The prime raison d’etre of a government is to provide for its citizens defence, security and services that either an individual would be unable to provide for themselves, or where such services are in the public interest but cannot be adequately served by market forces. Government is there to act on our behalf and in the common interest of our society, and in order to do so is funded by the people through taxation.
It’s the responsibility of any government to ensure that the services that the public pay for are maintained and that the money that is paid in taxation is spent as effectively as possible in delivering those services. These are not “giveaways”, but the reallocation of public funds to meet the needs of the populace, a transaction in which the recipient of the service has already provided payment – in many cases far more than they would ever recoup themselves.
Historically this was the most basic founding principle of the Labour Party, which advocated socialist policies such as public ownership of key industries, government intervention in the economy, redistribution of wealth, increased rights for workers, the welfare state, publicly funded healthcare and education. These principles were duly enshrined in “Clause IV” of the Labour constitution.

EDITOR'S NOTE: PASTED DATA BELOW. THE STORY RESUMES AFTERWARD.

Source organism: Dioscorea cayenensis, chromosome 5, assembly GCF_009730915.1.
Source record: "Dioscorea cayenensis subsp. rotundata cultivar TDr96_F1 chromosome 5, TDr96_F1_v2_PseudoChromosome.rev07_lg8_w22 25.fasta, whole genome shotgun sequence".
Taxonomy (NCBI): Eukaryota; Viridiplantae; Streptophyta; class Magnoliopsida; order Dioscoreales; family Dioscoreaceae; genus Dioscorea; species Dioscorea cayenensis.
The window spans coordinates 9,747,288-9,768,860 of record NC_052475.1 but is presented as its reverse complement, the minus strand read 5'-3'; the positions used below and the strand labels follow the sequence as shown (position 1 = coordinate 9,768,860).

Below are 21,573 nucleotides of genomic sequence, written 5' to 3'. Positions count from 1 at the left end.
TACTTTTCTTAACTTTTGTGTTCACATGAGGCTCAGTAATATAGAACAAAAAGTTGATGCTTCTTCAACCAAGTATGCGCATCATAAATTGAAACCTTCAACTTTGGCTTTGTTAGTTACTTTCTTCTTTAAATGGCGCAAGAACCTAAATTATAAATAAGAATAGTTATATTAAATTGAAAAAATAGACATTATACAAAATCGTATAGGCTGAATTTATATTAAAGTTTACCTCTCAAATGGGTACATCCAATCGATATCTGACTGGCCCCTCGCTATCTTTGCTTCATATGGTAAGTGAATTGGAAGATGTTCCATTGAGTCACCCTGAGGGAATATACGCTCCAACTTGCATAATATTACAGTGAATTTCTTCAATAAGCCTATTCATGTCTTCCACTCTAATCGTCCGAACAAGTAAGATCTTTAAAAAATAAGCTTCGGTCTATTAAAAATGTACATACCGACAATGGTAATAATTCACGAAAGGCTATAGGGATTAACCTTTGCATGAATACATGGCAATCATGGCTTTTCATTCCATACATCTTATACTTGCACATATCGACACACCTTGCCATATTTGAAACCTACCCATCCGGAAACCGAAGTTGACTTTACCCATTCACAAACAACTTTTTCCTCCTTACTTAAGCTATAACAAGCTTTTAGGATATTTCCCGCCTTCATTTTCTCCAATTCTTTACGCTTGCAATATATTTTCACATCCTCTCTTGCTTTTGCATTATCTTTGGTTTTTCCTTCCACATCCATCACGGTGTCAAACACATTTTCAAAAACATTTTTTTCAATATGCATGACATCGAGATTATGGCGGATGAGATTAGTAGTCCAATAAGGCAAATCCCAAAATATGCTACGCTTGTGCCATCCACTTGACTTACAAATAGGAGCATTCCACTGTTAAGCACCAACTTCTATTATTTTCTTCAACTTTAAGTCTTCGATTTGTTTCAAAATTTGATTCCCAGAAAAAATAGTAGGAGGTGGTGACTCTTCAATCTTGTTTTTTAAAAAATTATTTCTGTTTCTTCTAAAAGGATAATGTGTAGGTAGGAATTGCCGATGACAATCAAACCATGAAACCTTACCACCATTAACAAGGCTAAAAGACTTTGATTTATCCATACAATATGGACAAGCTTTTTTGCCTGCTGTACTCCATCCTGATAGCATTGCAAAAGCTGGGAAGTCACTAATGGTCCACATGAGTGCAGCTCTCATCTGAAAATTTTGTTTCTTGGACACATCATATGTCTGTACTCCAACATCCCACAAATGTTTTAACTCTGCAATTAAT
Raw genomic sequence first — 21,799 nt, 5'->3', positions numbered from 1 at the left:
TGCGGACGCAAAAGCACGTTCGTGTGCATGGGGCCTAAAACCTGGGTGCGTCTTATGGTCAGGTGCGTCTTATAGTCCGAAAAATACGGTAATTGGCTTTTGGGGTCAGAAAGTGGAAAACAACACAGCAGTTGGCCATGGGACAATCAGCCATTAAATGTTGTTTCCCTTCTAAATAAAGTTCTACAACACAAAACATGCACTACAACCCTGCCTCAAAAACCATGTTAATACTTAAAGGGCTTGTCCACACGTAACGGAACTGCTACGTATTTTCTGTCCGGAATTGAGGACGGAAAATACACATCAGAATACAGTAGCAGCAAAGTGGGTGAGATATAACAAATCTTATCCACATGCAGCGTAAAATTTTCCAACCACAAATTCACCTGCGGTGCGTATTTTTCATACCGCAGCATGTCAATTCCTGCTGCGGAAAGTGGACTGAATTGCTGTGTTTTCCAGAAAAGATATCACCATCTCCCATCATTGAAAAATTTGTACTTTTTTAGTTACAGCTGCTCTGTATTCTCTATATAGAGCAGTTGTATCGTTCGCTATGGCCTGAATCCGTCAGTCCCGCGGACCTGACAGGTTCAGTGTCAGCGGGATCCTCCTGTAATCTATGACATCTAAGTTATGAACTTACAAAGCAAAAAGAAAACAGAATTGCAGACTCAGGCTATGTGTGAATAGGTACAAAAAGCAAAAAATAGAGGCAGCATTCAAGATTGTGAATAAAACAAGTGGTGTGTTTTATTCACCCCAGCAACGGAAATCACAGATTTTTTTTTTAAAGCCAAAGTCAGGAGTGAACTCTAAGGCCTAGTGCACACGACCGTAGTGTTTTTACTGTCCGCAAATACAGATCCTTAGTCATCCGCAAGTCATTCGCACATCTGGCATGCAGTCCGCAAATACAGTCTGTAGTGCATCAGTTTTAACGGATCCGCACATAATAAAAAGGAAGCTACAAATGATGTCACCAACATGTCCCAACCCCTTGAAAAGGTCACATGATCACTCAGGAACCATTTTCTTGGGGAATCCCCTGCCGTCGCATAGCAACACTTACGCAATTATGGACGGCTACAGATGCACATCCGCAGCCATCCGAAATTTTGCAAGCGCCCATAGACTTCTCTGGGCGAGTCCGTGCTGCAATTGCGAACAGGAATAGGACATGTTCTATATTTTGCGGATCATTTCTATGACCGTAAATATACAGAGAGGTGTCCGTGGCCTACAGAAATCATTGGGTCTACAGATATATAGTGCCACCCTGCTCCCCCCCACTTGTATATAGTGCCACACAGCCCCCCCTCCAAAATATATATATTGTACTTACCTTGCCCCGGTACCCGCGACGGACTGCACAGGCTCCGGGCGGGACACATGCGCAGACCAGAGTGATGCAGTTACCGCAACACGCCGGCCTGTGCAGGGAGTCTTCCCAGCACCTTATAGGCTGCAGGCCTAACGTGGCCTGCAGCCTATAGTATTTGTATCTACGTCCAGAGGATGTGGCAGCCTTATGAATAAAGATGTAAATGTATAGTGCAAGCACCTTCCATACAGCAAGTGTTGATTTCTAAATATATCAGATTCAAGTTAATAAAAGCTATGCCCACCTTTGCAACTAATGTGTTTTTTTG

In 1995, however, “Clause IV” was abolished by Tony Blair, heralding the birth of “New Labour” and the adoption of market based solutions and neo-liberalisation. Labour in Scotland was less keen to accept this new creed than its compatriots south of the border, but when Johann Lamont recently signalled Scottish Labour’s final submission to the triangulated centre-right doctrine, many whose traditional sympathies lay with the party rounded bitterly on her policy shift.
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